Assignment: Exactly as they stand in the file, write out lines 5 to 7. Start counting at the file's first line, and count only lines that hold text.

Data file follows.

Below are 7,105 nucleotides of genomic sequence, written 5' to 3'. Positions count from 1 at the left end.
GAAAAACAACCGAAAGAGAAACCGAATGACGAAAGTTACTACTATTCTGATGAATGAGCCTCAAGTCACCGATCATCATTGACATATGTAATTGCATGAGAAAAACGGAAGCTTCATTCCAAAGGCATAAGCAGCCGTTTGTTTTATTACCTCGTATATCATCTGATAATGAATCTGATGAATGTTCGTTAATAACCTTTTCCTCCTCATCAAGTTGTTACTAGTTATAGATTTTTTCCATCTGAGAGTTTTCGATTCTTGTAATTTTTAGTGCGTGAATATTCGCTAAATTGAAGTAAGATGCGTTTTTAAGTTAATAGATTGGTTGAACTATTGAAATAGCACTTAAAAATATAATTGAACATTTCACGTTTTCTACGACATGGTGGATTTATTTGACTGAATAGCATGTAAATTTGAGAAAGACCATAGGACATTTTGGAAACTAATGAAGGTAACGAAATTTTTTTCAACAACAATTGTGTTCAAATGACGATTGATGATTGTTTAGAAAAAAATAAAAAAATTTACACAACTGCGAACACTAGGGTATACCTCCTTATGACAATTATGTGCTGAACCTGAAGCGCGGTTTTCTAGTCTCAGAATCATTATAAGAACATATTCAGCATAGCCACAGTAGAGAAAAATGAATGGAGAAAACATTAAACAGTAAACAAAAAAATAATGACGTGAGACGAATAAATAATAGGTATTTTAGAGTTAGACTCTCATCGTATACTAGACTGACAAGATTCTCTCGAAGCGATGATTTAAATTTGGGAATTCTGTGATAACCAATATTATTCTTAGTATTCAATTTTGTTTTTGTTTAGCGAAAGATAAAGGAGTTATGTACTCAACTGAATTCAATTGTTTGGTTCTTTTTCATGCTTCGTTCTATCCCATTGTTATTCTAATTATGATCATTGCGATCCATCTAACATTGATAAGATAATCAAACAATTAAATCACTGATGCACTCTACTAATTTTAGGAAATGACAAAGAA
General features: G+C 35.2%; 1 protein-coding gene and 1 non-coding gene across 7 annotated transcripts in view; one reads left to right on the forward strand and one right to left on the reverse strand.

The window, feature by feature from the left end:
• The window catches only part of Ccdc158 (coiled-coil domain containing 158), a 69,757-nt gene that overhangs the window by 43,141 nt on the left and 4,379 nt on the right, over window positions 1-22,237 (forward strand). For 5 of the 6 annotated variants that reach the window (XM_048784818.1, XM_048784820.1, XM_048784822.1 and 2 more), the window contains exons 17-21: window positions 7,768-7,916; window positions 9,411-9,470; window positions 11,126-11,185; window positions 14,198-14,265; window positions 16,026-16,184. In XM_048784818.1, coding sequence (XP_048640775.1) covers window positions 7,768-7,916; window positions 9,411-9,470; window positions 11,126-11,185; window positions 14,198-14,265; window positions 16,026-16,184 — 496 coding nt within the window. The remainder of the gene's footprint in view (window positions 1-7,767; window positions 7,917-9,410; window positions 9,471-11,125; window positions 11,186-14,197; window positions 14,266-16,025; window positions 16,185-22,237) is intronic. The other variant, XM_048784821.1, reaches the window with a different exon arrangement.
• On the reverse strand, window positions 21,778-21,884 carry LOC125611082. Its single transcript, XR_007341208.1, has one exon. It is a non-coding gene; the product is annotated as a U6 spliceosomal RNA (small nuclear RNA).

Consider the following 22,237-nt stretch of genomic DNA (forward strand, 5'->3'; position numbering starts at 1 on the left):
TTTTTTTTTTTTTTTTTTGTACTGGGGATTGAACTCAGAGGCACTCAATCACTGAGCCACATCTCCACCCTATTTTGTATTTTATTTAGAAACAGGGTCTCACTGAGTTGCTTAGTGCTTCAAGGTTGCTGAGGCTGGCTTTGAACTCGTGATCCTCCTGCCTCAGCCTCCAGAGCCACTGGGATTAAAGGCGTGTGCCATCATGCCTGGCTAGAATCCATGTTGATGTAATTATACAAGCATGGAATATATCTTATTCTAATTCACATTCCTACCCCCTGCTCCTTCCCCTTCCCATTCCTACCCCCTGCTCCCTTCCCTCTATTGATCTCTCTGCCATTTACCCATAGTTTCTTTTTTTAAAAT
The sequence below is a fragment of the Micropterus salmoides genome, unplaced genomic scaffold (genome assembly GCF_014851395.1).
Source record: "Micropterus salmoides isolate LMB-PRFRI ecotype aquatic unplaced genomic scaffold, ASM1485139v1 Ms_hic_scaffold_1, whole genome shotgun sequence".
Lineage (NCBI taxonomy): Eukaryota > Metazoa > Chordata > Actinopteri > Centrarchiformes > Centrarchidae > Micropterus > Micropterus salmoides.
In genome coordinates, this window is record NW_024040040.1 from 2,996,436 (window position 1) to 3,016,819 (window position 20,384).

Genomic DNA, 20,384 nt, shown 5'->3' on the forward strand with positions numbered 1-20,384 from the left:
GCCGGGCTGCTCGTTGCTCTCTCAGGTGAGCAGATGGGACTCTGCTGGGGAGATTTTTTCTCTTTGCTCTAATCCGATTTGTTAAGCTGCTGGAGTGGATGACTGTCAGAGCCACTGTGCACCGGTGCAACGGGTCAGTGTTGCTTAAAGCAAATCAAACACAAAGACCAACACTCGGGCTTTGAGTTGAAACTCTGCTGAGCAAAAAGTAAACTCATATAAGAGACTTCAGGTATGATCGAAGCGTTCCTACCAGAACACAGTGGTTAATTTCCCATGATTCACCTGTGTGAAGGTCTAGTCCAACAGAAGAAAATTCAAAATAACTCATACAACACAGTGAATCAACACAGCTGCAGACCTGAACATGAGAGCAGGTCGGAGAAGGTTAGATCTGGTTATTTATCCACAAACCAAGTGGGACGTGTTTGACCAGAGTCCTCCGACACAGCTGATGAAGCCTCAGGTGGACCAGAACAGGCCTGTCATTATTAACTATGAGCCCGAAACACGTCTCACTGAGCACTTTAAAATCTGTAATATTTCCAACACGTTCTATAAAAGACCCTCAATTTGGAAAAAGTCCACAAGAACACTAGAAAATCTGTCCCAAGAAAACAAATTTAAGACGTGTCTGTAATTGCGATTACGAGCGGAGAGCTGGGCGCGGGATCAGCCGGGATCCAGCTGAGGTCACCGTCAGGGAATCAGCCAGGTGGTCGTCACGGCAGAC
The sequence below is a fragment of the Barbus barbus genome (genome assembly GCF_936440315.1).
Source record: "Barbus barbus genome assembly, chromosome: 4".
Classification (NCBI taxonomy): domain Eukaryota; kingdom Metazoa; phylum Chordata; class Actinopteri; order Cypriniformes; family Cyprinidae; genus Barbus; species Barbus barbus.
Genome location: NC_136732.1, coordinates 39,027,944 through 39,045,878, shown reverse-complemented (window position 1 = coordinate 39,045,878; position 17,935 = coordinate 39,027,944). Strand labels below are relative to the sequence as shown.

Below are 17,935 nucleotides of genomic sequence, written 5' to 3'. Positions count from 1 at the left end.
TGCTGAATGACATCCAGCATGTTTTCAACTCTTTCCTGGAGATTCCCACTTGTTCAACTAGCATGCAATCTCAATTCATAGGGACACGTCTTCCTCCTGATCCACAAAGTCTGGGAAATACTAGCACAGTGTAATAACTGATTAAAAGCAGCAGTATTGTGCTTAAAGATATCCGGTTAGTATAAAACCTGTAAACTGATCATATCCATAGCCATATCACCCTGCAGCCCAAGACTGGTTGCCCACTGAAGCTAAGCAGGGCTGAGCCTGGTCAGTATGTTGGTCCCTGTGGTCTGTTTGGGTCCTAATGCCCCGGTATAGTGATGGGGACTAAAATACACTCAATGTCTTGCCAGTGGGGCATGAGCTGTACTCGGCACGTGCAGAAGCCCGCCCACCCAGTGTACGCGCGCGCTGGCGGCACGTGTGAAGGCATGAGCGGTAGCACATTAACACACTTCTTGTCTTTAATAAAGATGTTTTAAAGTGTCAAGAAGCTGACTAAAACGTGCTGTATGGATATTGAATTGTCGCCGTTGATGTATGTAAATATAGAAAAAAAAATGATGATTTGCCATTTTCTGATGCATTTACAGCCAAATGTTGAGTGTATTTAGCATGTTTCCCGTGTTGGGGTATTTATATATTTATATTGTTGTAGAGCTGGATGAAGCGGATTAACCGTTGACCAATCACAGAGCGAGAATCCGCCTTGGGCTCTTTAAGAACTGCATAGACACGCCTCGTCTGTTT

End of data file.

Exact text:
• The window catches only part of Ccdc158 (coiled-coil domain containing 158), a 69,757-nt gene that overhangs the window by 43,141 nt on the left and 4,379 nt on the right, over window positions 1-22,237 (forward strand). For 5 of the 6 annotated variants that reach the window (XM_048784818.1, XM_048784820.1, XM_048784822.1 and 2 more), the window contains exons 17-21: window positions 7,768-7,916; window positions 9,411-9,470; window positions 11,126-11,185; window positions 14,198-14,265; window positions 16,026-16,184. In XM_048784818.1, coding sequence (XP_048640775.1) covers window positions 7,768-7,916; window positions 9,411-9,470; window positions 11,126-11,185; window positions 14,198-14,265; window positions 16,026-16,184 — 496 coding nt within the window. The remainder of the gene's footprint in view (window positions 1-7,767; window positions 7,917-9,410; window positions 9,471-11,125; window positions 11,186-14,197; window positions 14,266-16,025; window positions 16,185-22,237) is intronic. The other variant, XM_048784821.1, reaches the window with a different exon arrangement.
• On the reverse strand, window positions 21,778-21,884 carry LOC125611082. Its single transcript, XR_007341208.1, has one exon. It is a non-coding gene; the product is annotated as a U6 spliceosomal RNA (small nuclear RNA).

Consider the following 22,237-nt stretch of genomic DNA (forward strand, 5'->3'; position numbering starts at 1 on the left):